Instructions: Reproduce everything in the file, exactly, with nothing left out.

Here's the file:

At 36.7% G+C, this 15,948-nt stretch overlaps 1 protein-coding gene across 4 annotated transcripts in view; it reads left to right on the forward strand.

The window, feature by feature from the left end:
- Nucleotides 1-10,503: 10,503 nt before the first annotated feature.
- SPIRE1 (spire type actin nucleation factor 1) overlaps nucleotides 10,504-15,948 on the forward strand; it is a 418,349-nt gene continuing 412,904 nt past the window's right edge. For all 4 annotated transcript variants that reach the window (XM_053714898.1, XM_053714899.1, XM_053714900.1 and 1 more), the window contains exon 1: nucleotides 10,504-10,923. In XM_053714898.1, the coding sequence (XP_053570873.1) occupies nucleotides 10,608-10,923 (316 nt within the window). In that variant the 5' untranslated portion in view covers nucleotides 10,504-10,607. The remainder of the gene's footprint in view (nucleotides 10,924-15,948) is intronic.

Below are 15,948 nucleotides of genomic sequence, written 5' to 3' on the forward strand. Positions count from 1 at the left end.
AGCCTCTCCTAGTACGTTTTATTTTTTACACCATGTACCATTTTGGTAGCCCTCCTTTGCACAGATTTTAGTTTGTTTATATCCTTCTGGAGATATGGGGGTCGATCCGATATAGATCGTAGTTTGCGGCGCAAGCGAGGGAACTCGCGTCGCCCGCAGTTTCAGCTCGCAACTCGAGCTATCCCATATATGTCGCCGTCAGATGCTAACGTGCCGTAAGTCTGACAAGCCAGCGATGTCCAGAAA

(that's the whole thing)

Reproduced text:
At 36.7% G+C, this 15,948-nt stretch overlaps 1 protein-coding gene across 4 annotated transcripts in view; it reads left to right on the forward strand.

The window, feature by feature from the left end:
- Nucleotides 1-10,503: 10,503 nt before the first annotated feature.
- SPIRE1 (spire type actin nucleation factor 1) overlaps nucleotides 10,504-15,948 on the forward strand; it is a 418,349-nt gene continuing 412,904 nt past the window's right edge. For all 4 annotated transcript variants that reach the window (XM_053714898.1, XM_053714899.1, XM_053714900.1 and 1 more), the window contains exon 1: nucleotides 10,504-10,923. In XM_053714898.1, the coding sequence (XP_053570873.1) occupies nucleotides 10,608-10,923 (316 nt within the window). In that variant the 5' untranslated portion in view covers nucleotides 10,504-10,607. The remainder of the gene's footprint in view (nucleotides 10,924-15,948) is intronic.

Below are 15,948 nucleotides of genomic sequence, written 5' to 3' on the forward strand. Positions count from 1 at the left end.
AGCCTCTCCTAGTACGTTTTATTTTTTACACCATGTACCATTTTGGTAGCCCTCCTTTGCACAGATTTTAGTTTGTTTATATCCTTCTGGAGATATGGGGGTCGATCCGATATAGATCGTAGTTTGCGGCGCAAGCGAGGGAACTCGCGTCGCCCGCAGTTTCAGCTCGCAACTCGAGCTATCCCATATATGTCGCCGTCAGATGCTAACGTGCCGTAAGTCTGACAAGCCAGCGATGTCCAGAAA